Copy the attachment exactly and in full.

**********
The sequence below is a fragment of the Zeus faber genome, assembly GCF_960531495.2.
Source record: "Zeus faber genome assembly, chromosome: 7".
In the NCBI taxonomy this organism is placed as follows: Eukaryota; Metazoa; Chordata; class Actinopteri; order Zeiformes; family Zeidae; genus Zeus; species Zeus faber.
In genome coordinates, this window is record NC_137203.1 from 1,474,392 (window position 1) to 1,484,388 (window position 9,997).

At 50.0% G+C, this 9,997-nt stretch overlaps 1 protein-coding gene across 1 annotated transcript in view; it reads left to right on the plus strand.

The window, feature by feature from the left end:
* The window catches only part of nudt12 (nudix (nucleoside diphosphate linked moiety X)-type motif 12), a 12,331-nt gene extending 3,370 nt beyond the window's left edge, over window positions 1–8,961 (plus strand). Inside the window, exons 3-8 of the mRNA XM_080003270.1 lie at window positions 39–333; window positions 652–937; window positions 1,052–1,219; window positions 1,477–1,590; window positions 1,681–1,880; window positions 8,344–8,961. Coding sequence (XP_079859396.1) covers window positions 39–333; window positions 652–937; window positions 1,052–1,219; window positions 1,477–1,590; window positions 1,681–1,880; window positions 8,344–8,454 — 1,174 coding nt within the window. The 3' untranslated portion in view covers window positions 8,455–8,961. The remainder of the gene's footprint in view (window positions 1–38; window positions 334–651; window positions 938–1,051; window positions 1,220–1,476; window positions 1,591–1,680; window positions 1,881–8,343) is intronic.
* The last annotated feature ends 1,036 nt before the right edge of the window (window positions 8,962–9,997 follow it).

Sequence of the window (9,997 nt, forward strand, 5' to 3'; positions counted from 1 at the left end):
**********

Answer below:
The sequence below is a fragment of the Zeus faber genome, assembly GCF_960531495.2.
Source record: "Zeus faber genome assembly, chromosome: 7".
In the NCBI taxonomy this organism is placed as follows: Eukaryota; Metazoa; Chordata; class Actinopteri; order Zeiformes; family Zeidae; genus Zeus; species Zeus faber.
In genome coordinates, this window is record NC_137203.1 from 1,474,392 (window position 1) to 1,484,388 (window position 9,997).

At 50.0% G+C, this 9,997-nt stretch overlaps 1 protein-coding gene across 1 annotated transcript in view; it reads left to right on the plus strand.

The window, feature by feature from the left end:
* The window catches only part of nudt12 (nudix (nucleoside diphosphate linked moiety X)-type motif 12), a 12,331-nt gene extending 3,370 nt beyond the window's left edge, over window positions 1–8,961 (plus strand). Inside the window, exons 3-8 of the mRNA XM_080003270.1 lie at window positions 39–333; window positions 652–937; window positions 1,052–1,219; window positions 1,477–1,590; window positions 1,681–1,880; window positions 8,344–8,961. Coding sequence (XP_079859396.1) covers window positions 39–333; window positions 652–937; window positions 1,052–1,219; window positions 1,477–1,590; window positions 1,681–1,880; window positions 8,344–8,454 — 1,174 coding nt within the window. The 3' untranslated portion in view covers window positions 8,455–8,961. The remainder of the gene's footprint in view (window positions 1–38; window positions 334–651; window positions 938–1,051; window positions 1,220–1,476; window positions 1,591–1,680; window positions 1,881–8,343) is intronic.
* The last annotated feature ends 1,036 nt before the right edge of the window (window positions 8,962–9,997 follow it).

Sequence of the window (9,997 nt, forward strand, 5' to 3'; positions counted from 1 at the left end):